A federal judge in New York has ruled that a plaintiff could recover only a small portion of the $2.5 million a jury awarded him, granting the defendant’s request for the reduction. Saber v. New York State Department of Financial Services, No. 1:15-cv-05944 (S.D. N.Y. July 20, 2018).  Plaintiff Nasser Saber, who is Muslim, had filed an eight-count complaint alleging that the employer, the New York State Department of Financial Services (DFS), discriminated against him based on his religion and national origin, and otherwise retaliated against him in violation of Title VII, Sections 1981 and 1983, and New York Executive Law Section 296.

The DFS denied Saber’s allegations and filed a motion for summary judgment, which was denied in part and granted in part. The following issues remained for the jury, according to the court: “whether the failure to promote Plaintiff to the Chief Risk Management Specialist (“CRMS”) position was discrimination prohibited under Title VII”; (2) whether negative performance reviews, a two-day suspension, an unsatisfactory mid-year rating, and the assignment of lesser job responsibilities in 2014 was in retaliation for Saber’s complaint against DFS filed with the Equal Employment Opportunity Commission, and (3) “the amount of damages for Plaintiff Saber’s emotional distress, if any.”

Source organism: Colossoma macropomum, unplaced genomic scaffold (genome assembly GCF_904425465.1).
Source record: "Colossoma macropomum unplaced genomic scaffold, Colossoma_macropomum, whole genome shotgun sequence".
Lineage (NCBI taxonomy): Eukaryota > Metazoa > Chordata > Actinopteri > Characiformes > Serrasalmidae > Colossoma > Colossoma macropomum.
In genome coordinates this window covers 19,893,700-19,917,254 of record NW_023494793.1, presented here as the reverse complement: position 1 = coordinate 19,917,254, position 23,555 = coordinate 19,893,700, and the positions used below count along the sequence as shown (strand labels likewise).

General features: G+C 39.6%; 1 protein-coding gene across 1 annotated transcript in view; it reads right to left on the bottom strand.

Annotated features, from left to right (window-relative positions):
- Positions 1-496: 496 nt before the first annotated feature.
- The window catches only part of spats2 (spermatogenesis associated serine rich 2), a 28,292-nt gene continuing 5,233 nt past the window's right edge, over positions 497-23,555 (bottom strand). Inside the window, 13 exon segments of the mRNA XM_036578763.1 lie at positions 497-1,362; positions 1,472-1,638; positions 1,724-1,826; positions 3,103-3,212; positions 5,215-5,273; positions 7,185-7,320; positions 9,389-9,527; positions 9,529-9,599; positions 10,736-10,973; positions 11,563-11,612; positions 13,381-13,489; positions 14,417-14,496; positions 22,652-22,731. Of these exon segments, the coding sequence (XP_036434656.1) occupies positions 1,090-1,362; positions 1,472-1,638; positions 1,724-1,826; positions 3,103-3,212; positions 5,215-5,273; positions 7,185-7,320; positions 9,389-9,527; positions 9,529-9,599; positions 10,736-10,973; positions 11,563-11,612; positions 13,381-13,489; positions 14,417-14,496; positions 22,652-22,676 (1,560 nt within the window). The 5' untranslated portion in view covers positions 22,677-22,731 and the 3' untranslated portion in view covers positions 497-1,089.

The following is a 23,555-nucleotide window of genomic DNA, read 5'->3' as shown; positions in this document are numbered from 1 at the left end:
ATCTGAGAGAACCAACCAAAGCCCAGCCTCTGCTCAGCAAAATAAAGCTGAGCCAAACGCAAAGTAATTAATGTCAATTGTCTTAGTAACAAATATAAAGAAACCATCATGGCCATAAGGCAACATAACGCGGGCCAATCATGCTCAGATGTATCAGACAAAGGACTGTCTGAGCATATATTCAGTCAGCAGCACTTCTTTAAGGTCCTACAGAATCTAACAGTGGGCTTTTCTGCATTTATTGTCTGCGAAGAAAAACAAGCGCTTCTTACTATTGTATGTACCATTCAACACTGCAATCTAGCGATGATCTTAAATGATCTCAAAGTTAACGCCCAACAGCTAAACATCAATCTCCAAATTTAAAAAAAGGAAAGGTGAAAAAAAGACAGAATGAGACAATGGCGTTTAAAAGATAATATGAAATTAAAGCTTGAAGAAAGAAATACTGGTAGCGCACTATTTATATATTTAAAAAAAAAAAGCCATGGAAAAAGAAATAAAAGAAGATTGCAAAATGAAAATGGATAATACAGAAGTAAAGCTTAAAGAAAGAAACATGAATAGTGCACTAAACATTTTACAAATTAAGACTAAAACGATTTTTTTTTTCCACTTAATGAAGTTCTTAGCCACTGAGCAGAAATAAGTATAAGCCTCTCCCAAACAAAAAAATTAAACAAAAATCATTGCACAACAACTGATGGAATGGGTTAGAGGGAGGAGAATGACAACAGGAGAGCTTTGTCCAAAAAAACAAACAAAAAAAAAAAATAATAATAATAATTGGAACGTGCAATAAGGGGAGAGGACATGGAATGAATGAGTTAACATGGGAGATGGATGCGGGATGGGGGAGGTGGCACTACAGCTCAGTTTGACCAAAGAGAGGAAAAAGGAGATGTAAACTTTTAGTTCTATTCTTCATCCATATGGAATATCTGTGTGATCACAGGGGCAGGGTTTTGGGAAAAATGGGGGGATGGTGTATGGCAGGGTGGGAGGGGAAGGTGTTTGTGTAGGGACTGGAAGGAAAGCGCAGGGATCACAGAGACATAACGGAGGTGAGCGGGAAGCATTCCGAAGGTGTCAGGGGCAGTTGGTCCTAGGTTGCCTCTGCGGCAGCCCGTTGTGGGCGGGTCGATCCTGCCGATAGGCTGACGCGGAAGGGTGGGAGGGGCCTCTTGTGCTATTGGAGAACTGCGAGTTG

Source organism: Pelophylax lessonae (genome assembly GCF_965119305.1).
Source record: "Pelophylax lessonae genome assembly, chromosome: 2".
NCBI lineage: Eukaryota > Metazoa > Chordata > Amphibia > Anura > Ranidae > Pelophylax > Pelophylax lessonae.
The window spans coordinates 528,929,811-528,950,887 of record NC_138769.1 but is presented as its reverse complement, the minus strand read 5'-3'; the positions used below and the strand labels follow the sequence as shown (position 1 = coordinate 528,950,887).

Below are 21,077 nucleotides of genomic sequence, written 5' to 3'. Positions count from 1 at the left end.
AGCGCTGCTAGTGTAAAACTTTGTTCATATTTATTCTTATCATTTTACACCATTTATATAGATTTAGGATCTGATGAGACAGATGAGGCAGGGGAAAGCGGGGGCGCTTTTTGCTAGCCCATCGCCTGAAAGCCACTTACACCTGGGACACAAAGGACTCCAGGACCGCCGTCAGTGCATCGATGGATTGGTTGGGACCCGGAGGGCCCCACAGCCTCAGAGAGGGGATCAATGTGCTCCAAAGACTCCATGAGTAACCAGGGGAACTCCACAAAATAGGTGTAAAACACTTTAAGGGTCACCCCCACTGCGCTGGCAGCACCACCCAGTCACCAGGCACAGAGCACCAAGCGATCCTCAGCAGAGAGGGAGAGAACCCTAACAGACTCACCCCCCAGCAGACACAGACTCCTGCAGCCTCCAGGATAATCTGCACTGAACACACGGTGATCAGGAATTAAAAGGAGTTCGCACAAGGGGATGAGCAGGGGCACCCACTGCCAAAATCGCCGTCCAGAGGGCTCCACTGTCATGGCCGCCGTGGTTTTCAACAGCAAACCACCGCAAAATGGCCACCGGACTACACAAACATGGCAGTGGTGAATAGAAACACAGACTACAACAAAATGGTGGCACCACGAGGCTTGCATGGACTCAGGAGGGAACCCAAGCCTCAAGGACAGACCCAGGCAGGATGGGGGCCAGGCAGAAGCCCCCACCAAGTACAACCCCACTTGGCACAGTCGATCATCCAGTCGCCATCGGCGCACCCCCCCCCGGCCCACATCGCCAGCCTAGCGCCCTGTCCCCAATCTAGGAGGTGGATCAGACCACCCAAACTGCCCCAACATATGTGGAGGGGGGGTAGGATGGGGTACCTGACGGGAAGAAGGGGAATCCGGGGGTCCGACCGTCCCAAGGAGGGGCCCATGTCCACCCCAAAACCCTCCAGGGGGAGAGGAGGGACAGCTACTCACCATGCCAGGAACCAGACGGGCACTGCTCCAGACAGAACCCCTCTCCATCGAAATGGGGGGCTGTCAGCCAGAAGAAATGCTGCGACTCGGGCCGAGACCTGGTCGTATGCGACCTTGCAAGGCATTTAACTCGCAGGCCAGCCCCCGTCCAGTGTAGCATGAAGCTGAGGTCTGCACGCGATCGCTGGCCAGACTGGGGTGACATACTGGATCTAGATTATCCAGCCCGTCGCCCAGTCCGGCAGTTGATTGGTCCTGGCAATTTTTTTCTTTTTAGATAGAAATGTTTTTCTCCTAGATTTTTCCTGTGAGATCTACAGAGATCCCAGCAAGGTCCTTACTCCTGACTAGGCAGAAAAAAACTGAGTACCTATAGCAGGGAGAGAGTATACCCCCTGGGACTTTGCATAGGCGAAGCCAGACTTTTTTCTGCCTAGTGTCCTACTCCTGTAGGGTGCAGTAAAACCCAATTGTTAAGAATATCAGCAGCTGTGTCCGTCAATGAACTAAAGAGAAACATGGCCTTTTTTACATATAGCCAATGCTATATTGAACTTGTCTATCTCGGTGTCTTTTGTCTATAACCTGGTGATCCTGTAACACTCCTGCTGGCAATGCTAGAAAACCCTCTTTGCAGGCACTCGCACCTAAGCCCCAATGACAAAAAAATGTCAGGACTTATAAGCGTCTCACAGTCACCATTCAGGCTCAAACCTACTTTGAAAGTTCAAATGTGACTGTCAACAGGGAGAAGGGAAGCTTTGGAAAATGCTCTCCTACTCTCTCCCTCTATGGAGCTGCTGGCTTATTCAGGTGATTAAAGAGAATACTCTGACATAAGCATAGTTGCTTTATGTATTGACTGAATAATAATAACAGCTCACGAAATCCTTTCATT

After a six-day trial, the jury “(1) found that Defendant DFS had discriminated against Plaintiff Saber based on national origin, but not religion, when it did not promote him to CRMS, (2) found that Defendant DFS had retaliated against Plaintiff Saber for filing the EEOC complaint, and (3) awarded Plaintiff $2.5 million in damages for his emotional distress.”

DFS moved, pursuant to Federal Rules of Civil Procedure 50 and 59, for a judgment in its favor as a matter of law or, in the alternative, for remittitur of the jury’s damage award to an amount between $5,000 and $35,000. The court denied DFS’ motion for judgment, but granted its motion for remittitur in part and reduced the damages for emotional distress from $2.5 million to $125,000. The court noted that it was “[g]iving deference to the jury’s finding and yet honoring the principle that emotional distress damages are required to be compensatory (rather than punitive or exemplary.”

The court’s decision underscores the potential for an award of damages to be significantly reduced, and the importance of effectively litigating issues related to damages and filing appropriate motions following trial. Jackson Lewis attorneys have significant experience litigating and trying cases dealing with workplace issues, including discrimination, and retaliation.